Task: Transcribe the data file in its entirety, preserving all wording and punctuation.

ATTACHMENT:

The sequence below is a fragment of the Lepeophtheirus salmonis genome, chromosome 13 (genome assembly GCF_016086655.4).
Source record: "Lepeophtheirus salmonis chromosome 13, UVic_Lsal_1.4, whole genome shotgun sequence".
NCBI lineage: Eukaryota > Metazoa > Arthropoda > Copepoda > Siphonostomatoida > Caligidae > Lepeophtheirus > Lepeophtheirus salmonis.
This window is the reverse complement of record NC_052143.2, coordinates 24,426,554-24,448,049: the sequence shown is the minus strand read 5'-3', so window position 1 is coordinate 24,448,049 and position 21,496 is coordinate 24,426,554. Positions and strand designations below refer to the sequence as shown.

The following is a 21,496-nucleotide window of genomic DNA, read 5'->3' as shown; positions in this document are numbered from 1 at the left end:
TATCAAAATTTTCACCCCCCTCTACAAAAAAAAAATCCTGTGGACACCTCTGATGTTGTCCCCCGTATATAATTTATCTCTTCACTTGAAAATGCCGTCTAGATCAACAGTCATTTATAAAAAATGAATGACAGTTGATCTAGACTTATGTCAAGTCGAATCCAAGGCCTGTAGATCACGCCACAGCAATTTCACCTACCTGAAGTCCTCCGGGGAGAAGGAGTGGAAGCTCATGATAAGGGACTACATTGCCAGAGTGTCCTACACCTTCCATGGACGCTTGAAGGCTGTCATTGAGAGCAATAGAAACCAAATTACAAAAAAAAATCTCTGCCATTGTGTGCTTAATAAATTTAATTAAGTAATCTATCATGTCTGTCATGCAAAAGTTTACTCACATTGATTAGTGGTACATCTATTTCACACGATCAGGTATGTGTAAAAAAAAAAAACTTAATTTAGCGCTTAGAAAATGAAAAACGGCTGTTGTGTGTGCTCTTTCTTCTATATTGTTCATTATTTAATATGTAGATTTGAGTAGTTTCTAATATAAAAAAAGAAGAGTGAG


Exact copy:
The sequence below is a fragment of the Lepeophtheirus salmonis genome, chromosome 13 (genome assembly GCF_016086655.4).
Source record: "Lepeophtheirus salmonis chromosome 13, UVic_Lsal_1.4, whole genome shotgun sequence".
NCBI lineage: Eukaryota > Metazoa > Arthropoda > Copepoda > Siphonostomatoida > Caligidae > Lepeophtheirus > Lepeophtheirus salmonis.
This window is the reverse complement of record NC_052143.2, coordinates 24,426,554-24,448,049: the sequence shown is the minus strand read 5'-3', so window position 1 is coordinate 24,448,049 and position 21,496 is coordinate 24,426,554. Positions and strand designations below refer to the sequence as shown.

The following is a 21,496-nucleotide window of genomic DNA, read 5'->3' as shown; positions in this document are numbered from 1 at the left end:
TATCAAAATTTTCACCCCCCTCTACAAAAAAAAAATCCTGTGGACACCTCTGATGTTGTCCCCCGTATATAATTTATCTCTTCACTTGAAAATGCCGTCTAGATCAACAGTCATTTATAAAAAATGAATGACAGTTGATCTAGACTTATGTCAAGTCGAATCCAAGGCCTGTAGATCACGCCACAGCAATTTCACCTACCTGAAGTCCTCCGGGGAGAAGGAGTGGAAGCTCATGATAAGGGACTACATTGCCAGAGTGTCCTACACCTTCCATGGACGCTTGAAGGCTGTCATTGAGAGCAATAGAAACCAAATTACAAAAAAAAATCTCTGCCATTGTGTGCTTAATAAATTTAATTAAGTAATCTATCATGTCTGTCATGCAAAAGTTTACTCACATTGATTAGTGGTACATCTATTTCACACGATCAGGTATGTGTAAAAAAAAAAAACTTAATTTAGCGCTTAGAAAATGAAAAACGGCTGTTGTGTGTGCTCTTTCTTCTATATTGTTCATTATTTAATATGTAGATTTGAGTAGTTTCTAATATAAAAAAAGAAGAGTGAG